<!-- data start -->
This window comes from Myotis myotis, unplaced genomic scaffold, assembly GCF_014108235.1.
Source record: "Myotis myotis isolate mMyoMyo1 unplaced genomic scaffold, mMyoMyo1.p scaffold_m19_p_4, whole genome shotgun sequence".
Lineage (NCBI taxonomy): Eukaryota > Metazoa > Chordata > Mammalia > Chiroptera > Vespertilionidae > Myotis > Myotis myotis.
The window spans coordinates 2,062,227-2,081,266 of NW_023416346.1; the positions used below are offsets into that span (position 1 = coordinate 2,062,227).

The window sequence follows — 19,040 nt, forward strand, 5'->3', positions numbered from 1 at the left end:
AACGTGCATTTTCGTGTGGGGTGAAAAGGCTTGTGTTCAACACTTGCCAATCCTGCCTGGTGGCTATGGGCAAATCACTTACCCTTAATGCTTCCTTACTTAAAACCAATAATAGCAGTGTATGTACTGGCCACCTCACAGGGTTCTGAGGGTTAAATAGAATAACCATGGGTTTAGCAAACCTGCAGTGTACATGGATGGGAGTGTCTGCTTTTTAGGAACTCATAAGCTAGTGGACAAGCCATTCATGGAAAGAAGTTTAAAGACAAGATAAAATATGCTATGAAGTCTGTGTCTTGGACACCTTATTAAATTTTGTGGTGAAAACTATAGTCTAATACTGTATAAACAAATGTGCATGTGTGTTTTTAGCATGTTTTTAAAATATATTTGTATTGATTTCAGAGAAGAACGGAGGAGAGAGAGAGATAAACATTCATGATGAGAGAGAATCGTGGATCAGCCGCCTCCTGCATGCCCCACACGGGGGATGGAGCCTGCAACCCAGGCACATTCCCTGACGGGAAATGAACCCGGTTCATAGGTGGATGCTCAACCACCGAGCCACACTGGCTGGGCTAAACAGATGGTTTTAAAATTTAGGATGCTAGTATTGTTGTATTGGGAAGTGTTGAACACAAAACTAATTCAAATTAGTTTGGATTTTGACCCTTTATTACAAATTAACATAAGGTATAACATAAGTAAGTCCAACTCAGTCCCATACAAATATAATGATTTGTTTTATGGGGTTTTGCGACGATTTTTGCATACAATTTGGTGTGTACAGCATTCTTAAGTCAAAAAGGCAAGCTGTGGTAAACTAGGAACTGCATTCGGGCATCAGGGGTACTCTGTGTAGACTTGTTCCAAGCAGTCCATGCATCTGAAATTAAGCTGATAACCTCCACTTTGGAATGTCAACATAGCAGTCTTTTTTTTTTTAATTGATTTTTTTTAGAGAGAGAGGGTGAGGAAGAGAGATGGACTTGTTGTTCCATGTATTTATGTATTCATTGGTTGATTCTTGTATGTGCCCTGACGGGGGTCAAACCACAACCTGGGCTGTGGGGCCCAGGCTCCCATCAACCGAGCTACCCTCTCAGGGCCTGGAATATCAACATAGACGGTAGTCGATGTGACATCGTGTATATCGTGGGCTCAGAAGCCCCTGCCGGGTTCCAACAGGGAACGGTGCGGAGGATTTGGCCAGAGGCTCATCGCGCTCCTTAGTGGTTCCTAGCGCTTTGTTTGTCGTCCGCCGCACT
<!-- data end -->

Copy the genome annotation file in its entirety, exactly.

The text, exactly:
This window comes from Myotis myotis, unplaced genomic scaffold, assembly GCF_014108235.1.
Source record: "Myotis myotis isolate mMyoMyo1 unplaced genomic scaffold, mMyoMyo1.p scaffold_m19_p_4, whole genome shotgun sequence".
Lineage (NCBI taxonomy): Eukaryota > Metazoa > Chordata > Mammalia > Chiroptera > Vespertilionidae > Myotis > Myotis myotis.
The window spans coordinates 2,062,227-2,081,266 of NW_023416346.1; the positions used below are offsets into that span (position 1 = coordinate 2,062,227).

The window sequence follows — 19,040 nt, forward strand, 5'->3', positions numbered from 1 at the left end:
AACGTGCATTTTCGTGTGGGGTGAAAAGGCTTGTGTTCAACACTTGCCAATCCTGCCTGGTGGCTATGGGCAAATCACTTACCCTTAATGCTTCCTTACTTAAAACCAATAATAGCAGTGTATGTACTGGCCACCTCACAGGGTTCTGAGGGTTAAATAGAATAACCATGGGTTTAGCAAACCTGCAGTGTACATGGATGGGAGTGTCTGCTTTTTAGGAACTCATAAGCTAGTGGACAAGCCATTCATGGAAAGAAGTTTAAAGACAAGATAAAATATGCTATGAAGTCTGTGTCTTGGACACCTTATTAAATTTTGTGGTGAAAACTATAGTCTAATACTGTATAAACAAATGTGCATGTGTGTTTTTAGCATGTTTTTAAAATATATTTGTATTGATTTCAGAGAAGAACGGAGGAGAGAGAGAGATAAACATTCATGATGAGAGAGAATCGTGGATCAGCCGCCTCCTGCATGCCCCACACGGGGGATGGAGCCTGCAACCCAGGCACATTCCCTGACGGGAAATGAACCCGGTTCATAGGTGGATGCTCAACCACCGAGCCACACTGGCTGGGCTAAACAGATGGTTTTAAAATTTAGGATGCTAGTATTGTTGTATTGGGAAGTGTTGAACACAAAACTAATTCAAATTAGTTTGGATTTTGACCCTTTATTACAAATTAACATAAGGTATAACATAAGTAAGTCCAACTCAGTCCCATACAAATATAATGATTTGTTTTATGGGGTTTTGCGACGATTTTTGCATACAATTTGGTGTGTACAGCATTCTTAAGTCAAAAAGGCAAGCTGTGGTAAACTAGGAACTGCATTCGGGCATCAGGGGTACTCTGTGTAGACTTGTTCCAAGCAGTCCATGCATCTGAAATTAAGCTGATAACCTCCACTTTGGAATGTCAACATAGCAGTCTTTTTTTTTTTAATTGATTTTTTTTAGAGAGAGAGGGTGAGGAAGAGAGATGGACTTGTTGTTCCATGTATTTATGTATTCATTGGTTGATTCTTGTATGTGCCCTGACGGGGGTCAAACCACAACCTGGGCTGTGGGGCCCAGGCTCCCATCAACCGAGCTACCCTCTCAGGGCCTGGAATATCAACATAGACGGTAGTCGATGTGACATCGTGTATATCGTGGGCTCAGAAGCCCCTGCCGGGTTCCAACAGGGAACGGTGCGGAGGATTTGGCCAGAGGCTCATCGCGCTCCTTAGTGGTTCCTAGCGCTTTGTTTGTCGTCCGCCGCACT